Six Ways that Small Businesses Can Attract and Retain Talent
Small size and limited budgets need not keep companies from effectively managing their employees’ careers—and their organisation’s future.
Miss the woods for the trees—that’s what leaders tend to do when firefighting daily. Especially in a small company.
Most small and medium-sized enterprises or SMEs realise the importance of human capital development, but limited human resources prevent them from growing their workforce.
In launching its Human Capital Movement in SMEs in 2015, SPRING Singapore, an enterprise development agency under the Ministry of Trade and Industry in Singapore, noted that HR professionals “spend most of their time on transactional HR activities such as payroll and processing work instead of strategic HR activities like talent management and development.”
The point holds as true today. SMEs need to recognise the “importance and urgency” of shoring up HR resources—capability and capacity—and managing talent.
Career management and development is an important tool that SMEs can use to attract and retain talent. Here are six ways that leaders can attract the best and brightest and get the most out of their talent.
1. Acknowledge the power of your team
Debunk the notion that the boss knows everything. You don’t know it all—much less can you do everything. Adopt the mindset that people power your business.
You may be great at selling your business vision. But it’s your leaders and mid-level managers who convey the message down the line. Involve your second-liners in growth planning, so they understand your vision and can inspire the troops. Working with your leaders also gives you the opportunity to identify high potential talent
and size them up for succession planning.
2. Attract like-minded talent
Do not apologise for the size of the company. But do attract the right fit
. Being small does not mean you are left to hire those who have been filtered out by the big boys.
What is the one aspect of your company that makes you most proud? Perhaps your business is family-oriented, expanding overseas (and offering postings abroad), boasts a clear and compelling purpose, or has flexible-hours. Highlight that in your job ads, during interviews, and on your company website. The talented individual who shares your point of view may prefer to work for your company than for a larger organisation.
3. Keep them engaged
You don’t need a bottomless budget for training and development. Look outside for funding and get creative within.
Tap external funding sources. In Singapore, for example, SkillsFuture Credit grants S$500 to all Singaporeans aged 25 and older to spend on any approved training course. You just need to give employees time off to pursue these courses.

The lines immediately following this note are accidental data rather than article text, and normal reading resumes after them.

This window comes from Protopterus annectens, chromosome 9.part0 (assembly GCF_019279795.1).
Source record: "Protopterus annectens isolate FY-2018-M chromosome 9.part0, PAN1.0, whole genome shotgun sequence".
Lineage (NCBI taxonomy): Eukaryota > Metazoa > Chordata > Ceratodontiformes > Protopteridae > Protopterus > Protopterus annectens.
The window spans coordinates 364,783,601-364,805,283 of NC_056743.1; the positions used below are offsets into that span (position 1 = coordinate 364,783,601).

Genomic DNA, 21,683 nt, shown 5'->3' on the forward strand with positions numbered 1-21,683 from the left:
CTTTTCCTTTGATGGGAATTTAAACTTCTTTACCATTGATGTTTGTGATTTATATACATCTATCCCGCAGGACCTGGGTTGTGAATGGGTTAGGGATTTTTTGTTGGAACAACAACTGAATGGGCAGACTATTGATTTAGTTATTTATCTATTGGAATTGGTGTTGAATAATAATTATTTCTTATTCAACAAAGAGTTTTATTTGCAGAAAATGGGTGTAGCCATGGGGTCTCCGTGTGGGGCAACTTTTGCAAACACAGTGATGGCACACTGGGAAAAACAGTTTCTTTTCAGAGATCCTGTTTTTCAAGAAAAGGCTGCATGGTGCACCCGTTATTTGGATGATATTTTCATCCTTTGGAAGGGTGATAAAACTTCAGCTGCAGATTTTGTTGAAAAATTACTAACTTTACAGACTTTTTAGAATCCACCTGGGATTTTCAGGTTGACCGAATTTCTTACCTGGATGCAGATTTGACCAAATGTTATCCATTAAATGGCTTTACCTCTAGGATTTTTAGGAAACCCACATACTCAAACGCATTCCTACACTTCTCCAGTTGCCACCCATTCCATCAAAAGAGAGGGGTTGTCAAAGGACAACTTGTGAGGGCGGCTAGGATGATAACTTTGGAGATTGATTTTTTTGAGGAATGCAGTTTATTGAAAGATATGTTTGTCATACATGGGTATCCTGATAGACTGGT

Secondly, have regular career conversations with employees
. These series of chats enable employees to talk with supervisors about what matters most on their career journey. Make the sessions intentional, scheduling them as often as you deem necessary. An unhurried dialogue over a cup of tea does not cost much but can do wonders for morale, productivity, and the bottom-line.
4. Get them to stay
Because SMEs are lean, employees may have to wear many hats—to grapple with being a jack of all trades and master of none. Some employees feel as though they are being thrown into the deep end each time a new role comes up, leading to frustration and attrition.
To help prevent this, provide a buddy or mentor to demonstrate the ropes for each new assignment. Exposing employees to multiple roles help individuals nurture their learnability
and strengthen their all-around capabilities and skills. New skills lead to new career opportunities.
While career growth opportunities can increase loyalty to an employer, this is also when retention schemes become important. Incentivise your employees—whether via promotions, overseas attachments or leadership opportunities—to stay.
5. View HR as vital partner
Bosses need to start viewing HR as a strategic business partner—not just a support function. Arm your HR people with software that allows them to reduce time spent on transactional tasks such as attendance data entry, reconciling payrolls, and tracking leave patterns. This will give them more time for strategic activities like career development, high potential identification and development and programs to attract and retain key talent.
In today’s competitive market, high-potential talent is key. Hiring the wrong person could cost you a tidy sum in productivity losses, as well as lost opportunities for business growth. Free your HR personnel to do what counts—scout for savvy individuals with the right fit.